Reduced propeller disc area

0.8

Propeller torque loss function

h

0.6

Q

0.4

Propeller thrust loss function

h

T

0.2

Submergence/propeller radius

h/R

-0.5

0

0.5

1

1.5

2

h/R

Torque

s

Q

1

Power

s

0.8

P

0.6

RPM

s

n

0.4

Notice that maintaining thrust may lead to unacceptable high values of propeller speed (rps) during ventilation

0.2

-0.5

0

0.5

1

1.5

2

h/R

- Combined power/torque control
- Load torque observer for performance monitoring
- Anti-spin thruster control for extreme conditions

- Torque control:

Qcq = Qref = ρwD5KQ0|nref|nref

- Power control:

Qcp = Qref = Pref / (2π |n|)

Qc = α(n)Qcq + (1- α(n)) Qcp

- Combined control:

- Weight function:

α(x) = e-k|pxIr

- k,p,r tuning factors

- Avoids singularities for n=0

Result:

- Utilize the best properties of both power and torque control.

- Valid for all setpoints and operating conditions

- Propeller:
- Wageningen B-470
- D=4m
- Z=4
- EAR=0.7
- nmax=3.5rps
- Is=5000kgm2
- Sea state:
- JONSWAP spectrum
- Wave height: 4m
- Wave period: 10s

- High thrust reference => high shaft speed => power control

- Low thrust reference => low shaft speed => torque control

- Shaft speed zero-crossing => singularity for power control

A sudden loss of thrust and load torque may occur when operating with high propeller loading close to the surface.

- Low propeller loading: Loss of effective disc area
- High propeller loading: Ventilation
- High submergence: Conventional thrust curve
- Wagner effect gives rise to hysteresis in thrust production

A vessel operating in extreme environmental conditions may experience sudden losses of thrust capability due to ventilation and in-and-out-of water effects.

Idea: Formulate anti-spin control

as used in car wheel anti-spin

- Detect ventilation
- Reduce shaft speed
- Detect ventilation termination
- Increase shaft speed to old operating point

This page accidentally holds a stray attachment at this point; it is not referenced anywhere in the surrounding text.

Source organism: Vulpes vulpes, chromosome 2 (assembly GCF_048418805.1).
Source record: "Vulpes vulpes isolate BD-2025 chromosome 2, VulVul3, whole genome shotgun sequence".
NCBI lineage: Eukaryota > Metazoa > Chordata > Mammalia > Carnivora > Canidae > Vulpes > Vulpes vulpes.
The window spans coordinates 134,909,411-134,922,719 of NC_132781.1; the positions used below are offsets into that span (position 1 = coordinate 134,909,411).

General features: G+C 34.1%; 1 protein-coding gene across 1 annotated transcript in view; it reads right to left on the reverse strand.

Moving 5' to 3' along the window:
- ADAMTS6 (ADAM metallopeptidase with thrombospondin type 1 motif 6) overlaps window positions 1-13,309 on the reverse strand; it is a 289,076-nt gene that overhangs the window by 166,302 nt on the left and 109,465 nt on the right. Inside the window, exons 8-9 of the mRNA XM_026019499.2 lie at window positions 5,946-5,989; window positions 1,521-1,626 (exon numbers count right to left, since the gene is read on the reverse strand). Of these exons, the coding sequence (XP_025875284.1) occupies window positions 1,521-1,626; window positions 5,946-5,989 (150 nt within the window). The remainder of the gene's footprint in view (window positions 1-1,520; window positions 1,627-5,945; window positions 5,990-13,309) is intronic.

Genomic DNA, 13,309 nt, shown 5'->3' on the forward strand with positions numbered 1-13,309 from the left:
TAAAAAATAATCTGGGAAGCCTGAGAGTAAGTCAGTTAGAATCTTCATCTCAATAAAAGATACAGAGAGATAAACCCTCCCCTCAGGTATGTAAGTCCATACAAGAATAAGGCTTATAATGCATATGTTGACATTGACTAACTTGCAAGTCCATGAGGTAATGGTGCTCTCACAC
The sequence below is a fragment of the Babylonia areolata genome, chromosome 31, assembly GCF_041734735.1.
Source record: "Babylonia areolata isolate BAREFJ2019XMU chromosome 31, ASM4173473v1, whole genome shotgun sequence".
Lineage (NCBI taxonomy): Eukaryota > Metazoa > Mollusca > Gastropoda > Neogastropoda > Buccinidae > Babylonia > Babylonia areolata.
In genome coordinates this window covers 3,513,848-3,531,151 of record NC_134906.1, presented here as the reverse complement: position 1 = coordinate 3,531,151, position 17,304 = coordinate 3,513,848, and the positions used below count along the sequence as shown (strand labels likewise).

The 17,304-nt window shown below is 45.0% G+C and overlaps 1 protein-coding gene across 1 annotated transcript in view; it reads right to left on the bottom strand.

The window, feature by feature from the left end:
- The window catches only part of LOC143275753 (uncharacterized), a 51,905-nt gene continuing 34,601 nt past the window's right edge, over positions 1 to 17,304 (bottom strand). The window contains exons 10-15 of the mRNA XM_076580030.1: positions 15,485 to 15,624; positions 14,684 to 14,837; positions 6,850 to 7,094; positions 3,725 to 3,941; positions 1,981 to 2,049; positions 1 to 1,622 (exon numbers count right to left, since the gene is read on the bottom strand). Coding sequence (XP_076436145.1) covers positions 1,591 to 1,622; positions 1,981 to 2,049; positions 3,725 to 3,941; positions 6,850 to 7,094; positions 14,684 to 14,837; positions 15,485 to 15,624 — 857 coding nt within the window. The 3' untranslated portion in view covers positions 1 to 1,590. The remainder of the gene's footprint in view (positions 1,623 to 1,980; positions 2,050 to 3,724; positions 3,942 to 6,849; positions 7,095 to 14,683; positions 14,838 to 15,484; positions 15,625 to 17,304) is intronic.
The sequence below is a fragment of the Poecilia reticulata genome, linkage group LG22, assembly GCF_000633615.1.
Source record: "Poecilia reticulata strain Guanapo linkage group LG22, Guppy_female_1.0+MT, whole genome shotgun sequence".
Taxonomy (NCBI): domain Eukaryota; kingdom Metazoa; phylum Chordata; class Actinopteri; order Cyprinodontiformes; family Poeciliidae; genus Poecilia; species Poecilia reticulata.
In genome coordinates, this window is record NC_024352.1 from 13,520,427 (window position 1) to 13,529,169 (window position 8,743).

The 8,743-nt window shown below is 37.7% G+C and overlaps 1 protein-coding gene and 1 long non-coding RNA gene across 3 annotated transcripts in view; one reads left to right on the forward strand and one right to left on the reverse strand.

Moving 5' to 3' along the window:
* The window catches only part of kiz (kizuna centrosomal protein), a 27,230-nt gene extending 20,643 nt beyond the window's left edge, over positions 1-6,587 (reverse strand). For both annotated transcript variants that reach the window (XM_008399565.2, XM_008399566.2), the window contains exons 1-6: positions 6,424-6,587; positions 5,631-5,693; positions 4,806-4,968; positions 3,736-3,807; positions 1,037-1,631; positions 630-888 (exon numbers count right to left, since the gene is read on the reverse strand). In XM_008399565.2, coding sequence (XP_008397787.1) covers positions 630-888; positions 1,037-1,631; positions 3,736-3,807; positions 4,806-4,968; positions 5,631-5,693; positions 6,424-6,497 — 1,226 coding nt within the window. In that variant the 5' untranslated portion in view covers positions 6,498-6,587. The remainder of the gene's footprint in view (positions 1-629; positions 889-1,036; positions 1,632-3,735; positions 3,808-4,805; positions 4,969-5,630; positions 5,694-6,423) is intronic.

Effect:

- Reduced wear and tear
- Less power transients
- Better thrust production

The general ideas of anti-spin control are to:

- Reduce the wear and tear of the propulsion unit by preventing uncontrolled propeller racing
- Limit the load transients on the power system
- Optimize the thrust production and efficiency in transient operation regimes

For a propeller operating in rapidly changing environmental conditions, can we estimate the propeller loading?

Current velocities Vc

Wave velocities Vw

Propeller velocities Vp

Submergence h

Varying loading Qa

With some system knowledge, the answer is yes.

The control plant model of the shaft control dynamics is:

Propeller load torque

Rotational inertia

Friction coefficient

Markov time constant

Shaft speed

White noise

Motor torque

Measurement

The propeller load torque has been modeled as a 1st order Markov process.

The observer equations are:

Observer gains

Input

The linear observer is easily proven to be stable (GES)

Write on matrix form:

The error dynamics become:

where

The error dynamics are UGES if F is Hurwitz, which is implied by positive definiteness of (-F). By Sylvester’s theorem (-F) is positive definite if:

Ventilation

Normal conditions

Fast response during rapid load changes: Estimation delay 0.15-0.2 seconds

Robust towards modelling errors

The torque loss factor is defined as the ratio of actual to nominal propeller load torque:

The nominal torque may be calculated from the measured shaft speed:

An estimate of the torque loss factor is then calculated from the estimated propeller load torque:

Avoid the singularity for n = 0 by a weighting function:

Normal conditions

Ventilation

May be used for monitoring, ventilation detection, thrust re-allocation

and as feedback to an anti-spin thruster controller.

- Monitor the estimated torque loss factor:
- Define limits for beginning and termination of ventilation:
- Set the ventilation flag high or low:

Other detection schemes:

- Monitoring of motor torque
- Monitoring of shaft speed
- Combined detection (several criteria)

- Reduce the commanded torque from the combined controller with modification factor :

- Use the estimated torque loss as modification factor during ventilation:

- Result: a different shaft speed controller:

- Reduce the thrust command in order to lower the shaft speed to some optimal value .
- Modified thrust command during ventilation:

Propeller:

- D = 250 mm
- Z = 4
- P/D = 1
- EAR = 0.55
Duct:

- L/D = 0.5
- L = 118.8 mm
- Di = 252.1 mm

Slow-motion sinusoidal submergence with period T= 10s and thrust reference 140N

Thrust

Green: RPM control

Blue: Combined control

Red: Primary Antispin

Black: Primary+Secondary Antispin

Torque

RPS

Motor

torque

Power

Slow-motion sinusoidal submergence with period T= 5s and thrust reference 180N

Thrust

Green: RPM control

Blue: Combined control

Red: Primary Antispin

Black: Primary+Secondary Antispin

Torque

RPS

Motor

torque

Power

Blue: Measured propeller torque

Red: Estimatied propeller torque

Blue: Estimated torque loss factor

Red: Ventilation detection flag

Submergence

Primary antispin action: Gamma

Secondary antispin action: nras

Thrust

Torque

Shaft speed

Motor torque

Power